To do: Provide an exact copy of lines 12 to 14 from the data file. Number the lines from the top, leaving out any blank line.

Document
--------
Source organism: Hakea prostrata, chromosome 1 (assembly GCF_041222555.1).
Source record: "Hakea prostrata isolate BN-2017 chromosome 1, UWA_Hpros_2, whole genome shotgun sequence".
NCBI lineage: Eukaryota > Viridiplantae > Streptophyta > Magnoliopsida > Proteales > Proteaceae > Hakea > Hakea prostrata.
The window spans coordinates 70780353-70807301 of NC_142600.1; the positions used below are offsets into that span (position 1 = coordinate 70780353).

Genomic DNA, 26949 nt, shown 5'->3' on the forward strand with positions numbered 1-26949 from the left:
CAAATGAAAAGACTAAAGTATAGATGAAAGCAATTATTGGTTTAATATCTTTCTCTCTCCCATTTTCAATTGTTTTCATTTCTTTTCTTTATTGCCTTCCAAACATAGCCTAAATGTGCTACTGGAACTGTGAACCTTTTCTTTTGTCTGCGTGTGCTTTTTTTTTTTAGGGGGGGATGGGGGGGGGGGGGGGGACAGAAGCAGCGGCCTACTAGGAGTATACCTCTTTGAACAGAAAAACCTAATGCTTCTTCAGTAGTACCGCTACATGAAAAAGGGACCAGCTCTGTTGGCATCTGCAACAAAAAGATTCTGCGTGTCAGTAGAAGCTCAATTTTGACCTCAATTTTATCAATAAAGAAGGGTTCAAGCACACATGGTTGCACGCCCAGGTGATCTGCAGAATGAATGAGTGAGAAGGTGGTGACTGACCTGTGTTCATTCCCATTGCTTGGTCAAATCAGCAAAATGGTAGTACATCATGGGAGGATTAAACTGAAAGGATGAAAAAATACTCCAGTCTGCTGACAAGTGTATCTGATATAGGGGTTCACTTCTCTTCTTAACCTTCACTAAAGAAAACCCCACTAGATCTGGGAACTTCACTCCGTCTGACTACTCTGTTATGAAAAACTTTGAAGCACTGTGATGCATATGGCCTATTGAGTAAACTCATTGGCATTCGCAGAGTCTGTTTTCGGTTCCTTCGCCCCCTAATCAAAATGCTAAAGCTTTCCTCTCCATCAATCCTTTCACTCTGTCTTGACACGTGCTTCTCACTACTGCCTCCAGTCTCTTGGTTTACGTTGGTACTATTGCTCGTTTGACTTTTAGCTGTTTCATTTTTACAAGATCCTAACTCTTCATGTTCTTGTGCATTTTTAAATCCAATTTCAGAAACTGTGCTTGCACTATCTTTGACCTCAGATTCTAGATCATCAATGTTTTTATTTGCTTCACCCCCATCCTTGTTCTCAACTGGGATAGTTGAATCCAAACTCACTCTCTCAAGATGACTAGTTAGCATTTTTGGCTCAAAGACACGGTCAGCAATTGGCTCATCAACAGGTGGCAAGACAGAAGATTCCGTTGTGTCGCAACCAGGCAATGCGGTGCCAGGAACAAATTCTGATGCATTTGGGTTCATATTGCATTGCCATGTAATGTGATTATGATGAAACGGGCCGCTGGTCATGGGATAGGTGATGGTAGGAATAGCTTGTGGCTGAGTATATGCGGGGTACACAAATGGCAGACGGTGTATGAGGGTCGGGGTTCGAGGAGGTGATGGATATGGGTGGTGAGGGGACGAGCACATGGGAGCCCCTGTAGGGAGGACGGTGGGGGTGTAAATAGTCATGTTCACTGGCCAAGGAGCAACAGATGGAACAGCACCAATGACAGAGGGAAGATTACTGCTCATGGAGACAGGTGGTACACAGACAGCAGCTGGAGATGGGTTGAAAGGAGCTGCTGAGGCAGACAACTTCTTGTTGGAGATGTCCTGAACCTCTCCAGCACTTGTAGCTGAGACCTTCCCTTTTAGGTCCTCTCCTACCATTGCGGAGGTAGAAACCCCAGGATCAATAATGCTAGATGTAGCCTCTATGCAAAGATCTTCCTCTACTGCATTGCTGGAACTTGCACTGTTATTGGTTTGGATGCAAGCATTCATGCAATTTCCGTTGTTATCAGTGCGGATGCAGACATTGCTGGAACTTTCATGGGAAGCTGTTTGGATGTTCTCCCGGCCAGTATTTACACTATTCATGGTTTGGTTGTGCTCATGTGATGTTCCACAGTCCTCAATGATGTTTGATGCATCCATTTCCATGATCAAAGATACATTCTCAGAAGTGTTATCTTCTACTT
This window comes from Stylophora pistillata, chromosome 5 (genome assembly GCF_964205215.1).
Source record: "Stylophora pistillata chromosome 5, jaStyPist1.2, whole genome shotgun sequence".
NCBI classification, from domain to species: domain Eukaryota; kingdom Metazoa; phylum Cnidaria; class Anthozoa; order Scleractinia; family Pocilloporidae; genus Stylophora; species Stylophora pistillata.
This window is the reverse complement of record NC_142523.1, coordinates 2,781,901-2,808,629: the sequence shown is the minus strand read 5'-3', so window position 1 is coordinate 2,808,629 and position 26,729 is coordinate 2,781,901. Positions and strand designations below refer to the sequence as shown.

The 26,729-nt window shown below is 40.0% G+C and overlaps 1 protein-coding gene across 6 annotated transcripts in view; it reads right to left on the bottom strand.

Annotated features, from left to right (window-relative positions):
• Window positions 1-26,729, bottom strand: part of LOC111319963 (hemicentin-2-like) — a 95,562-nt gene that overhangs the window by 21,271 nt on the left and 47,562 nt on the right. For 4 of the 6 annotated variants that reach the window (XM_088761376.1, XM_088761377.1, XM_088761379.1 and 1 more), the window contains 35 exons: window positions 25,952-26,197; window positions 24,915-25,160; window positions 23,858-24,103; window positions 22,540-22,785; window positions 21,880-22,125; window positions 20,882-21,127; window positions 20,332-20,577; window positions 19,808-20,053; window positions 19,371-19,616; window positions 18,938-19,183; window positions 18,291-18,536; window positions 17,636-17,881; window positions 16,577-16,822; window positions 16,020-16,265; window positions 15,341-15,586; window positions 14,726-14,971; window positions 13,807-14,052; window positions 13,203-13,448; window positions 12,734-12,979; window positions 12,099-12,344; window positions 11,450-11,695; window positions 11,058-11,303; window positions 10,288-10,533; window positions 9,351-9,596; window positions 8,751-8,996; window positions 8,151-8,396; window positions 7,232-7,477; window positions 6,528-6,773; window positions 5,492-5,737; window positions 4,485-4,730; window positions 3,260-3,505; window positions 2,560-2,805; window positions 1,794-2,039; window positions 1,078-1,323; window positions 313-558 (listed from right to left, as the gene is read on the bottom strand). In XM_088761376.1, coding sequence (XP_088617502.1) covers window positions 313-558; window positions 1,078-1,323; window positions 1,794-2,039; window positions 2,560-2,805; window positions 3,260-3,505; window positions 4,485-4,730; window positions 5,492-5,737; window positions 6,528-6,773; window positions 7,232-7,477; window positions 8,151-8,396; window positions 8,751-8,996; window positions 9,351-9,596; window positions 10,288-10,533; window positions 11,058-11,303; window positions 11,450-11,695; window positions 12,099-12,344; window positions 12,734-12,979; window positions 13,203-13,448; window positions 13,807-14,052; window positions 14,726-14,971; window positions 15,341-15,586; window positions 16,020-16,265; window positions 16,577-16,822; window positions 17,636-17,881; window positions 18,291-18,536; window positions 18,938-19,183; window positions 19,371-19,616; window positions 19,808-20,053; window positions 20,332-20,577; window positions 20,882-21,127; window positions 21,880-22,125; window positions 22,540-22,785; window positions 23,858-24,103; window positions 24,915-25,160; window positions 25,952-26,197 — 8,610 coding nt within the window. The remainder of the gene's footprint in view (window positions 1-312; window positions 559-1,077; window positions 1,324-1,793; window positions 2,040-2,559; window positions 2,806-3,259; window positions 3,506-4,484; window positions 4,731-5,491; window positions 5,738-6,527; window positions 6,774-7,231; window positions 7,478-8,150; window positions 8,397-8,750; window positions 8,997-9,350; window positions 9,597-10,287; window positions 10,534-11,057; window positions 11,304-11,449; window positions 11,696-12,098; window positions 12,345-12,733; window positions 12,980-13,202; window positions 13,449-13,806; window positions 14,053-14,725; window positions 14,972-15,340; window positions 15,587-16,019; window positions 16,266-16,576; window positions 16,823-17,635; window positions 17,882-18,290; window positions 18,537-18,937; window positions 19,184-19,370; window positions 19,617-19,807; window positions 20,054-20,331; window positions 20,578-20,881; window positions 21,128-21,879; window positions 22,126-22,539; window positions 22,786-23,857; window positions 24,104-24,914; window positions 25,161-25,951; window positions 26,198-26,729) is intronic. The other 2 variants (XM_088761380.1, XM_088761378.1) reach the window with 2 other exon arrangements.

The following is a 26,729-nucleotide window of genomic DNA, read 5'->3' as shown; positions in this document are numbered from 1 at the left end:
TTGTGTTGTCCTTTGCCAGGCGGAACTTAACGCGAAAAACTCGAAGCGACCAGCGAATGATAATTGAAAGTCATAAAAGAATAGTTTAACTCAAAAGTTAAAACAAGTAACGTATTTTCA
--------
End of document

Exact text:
Annotated features, from left to right (window-relative positions):
• Window positions 1-26,729, bottom strand: part of LOC111319963 (hemicentin-2-like) — a 95,562-nt gene that overhangs the window by 21,271 nt on the left and 47,562 nt on the right. For 4 of the 6 annotated variants that reach the window (XM_088761376.1, XM_088761377.1, XM_088761379.1 and 1 more), the window contains 35 exons: window positions 25,952-26,197; window positions 24,915-25,160; window positions 23,858-24,103; window positions 22,540-22,785; window positions 21,880-22,125; window positions 20,882-21,127; window positions 20,332-20,577; window positions 19,808-20,053; window positions 19,371-19,616; window positions 18,938-19,183; window positions 18,291-18,536; window positions 17,636-17,881; window positions 16,577-16,822; window positions 16,020-16,265; window positions 15,341-15,586; window positions 14,726-14,971; window positions 13,807-14,052; window positions 13,203-13,448; window positions 12,734-12,979; window positions 12,099-12,344; window positions 11,450-11,695; window positions 11,058-11,303; window positions 10,288-10,533; window positions 9,351-9,596; window positions 8,751-8,996; window positions 8,151-8,396; window positions 7,232-7,477; window positions 6,528-6,773; window positions 5,492-5,737; window positions 4,485-4,730; window positions 3,260-3,505; window positions 2,560-2,805; window positions 1,794-2,039; window positions 1,078-1,323; window positions 313-558 (listed from right to left, as the gene is read on the bottom strand). In XM_088761376.1, coding sequence (XP_088617502.1) covers window positions 313-558; window positions 1,078-1,323; window positions 1,794-2,039; window positions 2,560-2,805; window positions 3,260-3,505; window positions 4,485-4,730; window positions 5,492-5,737; window positions 6,528-6,773; window positions 7,232-7,477; window positions 8,151-8,396; window positions 8,751-8,996; window positions 9,351-9,596; window positions 10,288-10,533; window positions 11,058-11,303; window positions 11,450-11,695; window positions 12,099-12,344; window positions 12,734-12,979; window positions 13,203-13,448; window positions 13,807-14,052; window positions 14,726-14,971; window positions 15,341-15,586; window positions 16,020-16,265; window positions 16,577-16,822; window positions 17,636-17,881; window positions 18,291-18,536; window positions 18,938-19,183; window positions 19,371-19,616; window positions 19,808-20,053; window positions 20,332-20,577; window positions 20,882-21,127; window positions 21,880-22,125; window positions 22,540-22,785; window positions 23,858-24,103; window positions 24,915-25,160; window positions 25,952-26,197 — 8,610 coding nt within the window. The remainder of the gene's footprint in view (window positions 1-312; window positions 559-1,077; window positions 1,324-1,793; window positions 2,040-2,559; window positions 2,806-3,259; window positions 3,506-4,484; window positions 4,731-5,491; window positions 5,738-6,527; window positions 6,774-7,231; window positions 7,478-8,150; window positions 8,397-8,750; window positions 8,997-9,350; window positions 9,597-10,287; window positions 10,534-11,057; window positions 11,304-11,449; window positions 11,696-12,098; window positions 12,345-12,733; window positions 12,980-13,202; window positions 13,449-13,806; window positions 14,053-14,725; window positions 14,972-15,340; window positions 15,587-16,019; window positions 16,266-16,576; window positions 16,823-17,635; window positions 17,882-18,290; window positions 18,537-18,937; window positions 19,184-19,370; window positions 19,617-19,807; window positions 20,054-20,331; window positions 20,578-20,881; window positions 21,128-21,879; window positions 22,126-22,539; window positions 22,786-23,857; window positions 24,104-24,914; window positions 25,161-25,951; window positions 26,198-26,729) is intronic. The other 2 variants (XM_088761380.1, XM_088761378.1) reach the window with 2 other exon arrangements.

The following is a 26,729-nucleotide window of genomic DNA, read 5'->3' as shown; positions in this document are numbered from 1 at the left end: